Occupational Therapy


 What is Occupational Therapy (OT)?
Occupational Therapy (OT) is a related service under Part B of the Individuals with Disabilities Education Act (IDEA) and is provided to support the Individualized Education Program (IEP) for students ages 3-21, who have a disability that interferes with their educational performance and ability to benefit from their education program.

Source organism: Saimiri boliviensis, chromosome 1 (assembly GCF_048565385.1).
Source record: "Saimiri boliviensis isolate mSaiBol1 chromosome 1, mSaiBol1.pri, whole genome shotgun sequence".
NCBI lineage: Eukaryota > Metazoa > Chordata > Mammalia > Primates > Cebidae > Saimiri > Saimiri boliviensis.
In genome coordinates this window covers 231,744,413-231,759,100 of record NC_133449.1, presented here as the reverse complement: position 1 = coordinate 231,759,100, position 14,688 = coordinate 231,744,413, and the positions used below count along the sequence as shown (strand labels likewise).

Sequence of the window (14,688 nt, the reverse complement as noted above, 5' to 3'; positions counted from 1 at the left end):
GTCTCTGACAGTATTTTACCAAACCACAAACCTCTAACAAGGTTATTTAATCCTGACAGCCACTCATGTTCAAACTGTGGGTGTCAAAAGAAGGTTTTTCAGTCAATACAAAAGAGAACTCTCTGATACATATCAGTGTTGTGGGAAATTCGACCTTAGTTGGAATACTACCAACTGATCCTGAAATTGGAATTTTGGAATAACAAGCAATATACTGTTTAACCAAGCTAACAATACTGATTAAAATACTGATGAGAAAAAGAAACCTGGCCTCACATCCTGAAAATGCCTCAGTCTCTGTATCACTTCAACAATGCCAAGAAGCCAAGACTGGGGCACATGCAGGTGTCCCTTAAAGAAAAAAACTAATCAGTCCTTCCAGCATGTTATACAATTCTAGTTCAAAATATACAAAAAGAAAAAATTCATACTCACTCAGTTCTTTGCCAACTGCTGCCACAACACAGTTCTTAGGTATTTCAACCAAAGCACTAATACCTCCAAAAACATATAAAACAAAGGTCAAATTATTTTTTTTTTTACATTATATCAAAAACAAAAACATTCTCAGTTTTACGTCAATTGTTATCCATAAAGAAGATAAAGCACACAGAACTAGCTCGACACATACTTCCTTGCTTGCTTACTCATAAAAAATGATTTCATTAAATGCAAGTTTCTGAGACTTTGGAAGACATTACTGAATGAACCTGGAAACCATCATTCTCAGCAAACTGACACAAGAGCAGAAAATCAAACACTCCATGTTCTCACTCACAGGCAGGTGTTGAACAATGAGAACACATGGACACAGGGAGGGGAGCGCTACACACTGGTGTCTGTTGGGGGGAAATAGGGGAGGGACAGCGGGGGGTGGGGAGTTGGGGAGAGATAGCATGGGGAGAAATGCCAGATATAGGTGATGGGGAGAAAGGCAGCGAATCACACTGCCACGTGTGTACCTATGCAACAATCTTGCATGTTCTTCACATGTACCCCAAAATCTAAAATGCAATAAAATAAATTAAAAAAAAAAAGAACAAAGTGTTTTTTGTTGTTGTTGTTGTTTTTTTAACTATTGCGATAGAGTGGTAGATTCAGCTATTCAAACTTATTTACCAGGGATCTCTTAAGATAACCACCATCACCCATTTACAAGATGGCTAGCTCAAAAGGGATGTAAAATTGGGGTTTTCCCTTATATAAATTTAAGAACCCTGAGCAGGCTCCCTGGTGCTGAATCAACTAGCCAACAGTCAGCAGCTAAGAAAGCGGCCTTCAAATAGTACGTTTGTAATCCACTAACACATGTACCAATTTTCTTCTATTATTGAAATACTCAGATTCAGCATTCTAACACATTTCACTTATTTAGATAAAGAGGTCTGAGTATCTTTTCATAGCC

School Occupational Therapists (OTs) are members of the multidisciplinary team. OTs support a student's ability to participate in daily school activities, and help children to fulfill their role as students by supporting their academic achievement and promoting positive behaviors necessary for learning. School OTs support academic and non-academic outcomes, including social skills, math, reading and writing, behavior management, recess, participation in sports, self-help skills, prevocational/vocational participation, transportation, and more. Because of their expertise in activity and environmental analysis, practitioners are skilled in facilitating student access to curricular and extracurricular activities. They focus on the students' strengths and can design and implement programming to improve inclusion and accessibility. Additionally, they play a critical role in educating parents, educators, administrators and other staff members, and collaborate with education team to support student success.

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